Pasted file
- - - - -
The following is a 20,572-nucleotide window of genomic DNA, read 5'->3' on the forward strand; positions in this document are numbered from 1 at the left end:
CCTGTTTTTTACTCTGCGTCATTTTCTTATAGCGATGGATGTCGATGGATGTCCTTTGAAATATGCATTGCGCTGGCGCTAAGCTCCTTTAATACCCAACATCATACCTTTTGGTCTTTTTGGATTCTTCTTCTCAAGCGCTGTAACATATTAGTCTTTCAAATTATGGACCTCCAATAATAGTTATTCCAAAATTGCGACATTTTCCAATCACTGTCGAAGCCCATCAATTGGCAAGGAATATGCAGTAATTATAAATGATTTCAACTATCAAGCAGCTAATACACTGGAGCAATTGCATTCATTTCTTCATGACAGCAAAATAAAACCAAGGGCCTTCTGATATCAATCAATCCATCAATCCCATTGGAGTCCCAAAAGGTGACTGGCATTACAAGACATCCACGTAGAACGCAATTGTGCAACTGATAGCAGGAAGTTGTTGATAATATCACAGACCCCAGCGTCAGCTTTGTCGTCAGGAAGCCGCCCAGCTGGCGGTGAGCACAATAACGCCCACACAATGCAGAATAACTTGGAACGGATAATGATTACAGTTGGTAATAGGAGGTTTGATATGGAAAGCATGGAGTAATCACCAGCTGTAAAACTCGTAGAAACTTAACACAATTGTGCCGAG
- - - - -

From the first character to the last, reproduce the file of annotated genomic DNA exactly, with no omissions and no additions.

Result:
The following is a 20,572-nucleotide window of genomic DNA, read 5'->3' on the forward strand; positions in this document are numbered from 1 at the left end:
CCTGTTTTTTACTCTGCGTCATTTTCTTATAGCGATGGATGTCGATGGATGTCCTTTGAAATATGCATTGCGCTGGCGCTAAGCTCCTTTAATACCCAACATCATACCTTTTGGTCTTTTTGGATTCTTCTTCTCAAGCGCTGTAACATATTAGTCTTTCAAATTATGGACCTCCAATAATAGTTATTCCAAAATTGCGACATTTTCCAATCACTGTCGAAGCCCATCAATTGGCAAGGAATATGCAGTAATTATAAATGATTTCAACTATCAAGCAGCTAATACACTGGAGCAATTGCATTCATTTCTTCATGACAGCAAAATAAAACCAAGGGCCTTCTGATATCAATCAATCCATCAATCCCATTGGAGTCCCAAAAGGTGACTGGCATTACAAGACATCCACGTAGAACGCAATTGTGCAACTGATAGCAGGAAGTTGTTGATAATATCACAGACCCCAGCGTCAGCTTTGTCGTCAGGAAGCCGCCCAGCTGGCGGTGAGCACAATAACGCCCACACAATGCAGAATAACTTGGAACGGATAATGATTACAGTTGGTAATAGGAGGTTTGATATGGAAAGCATGGAGTAATCACCAGCTGTAAAACTCGTAGAAACTTAACACAATTGTGCCGAG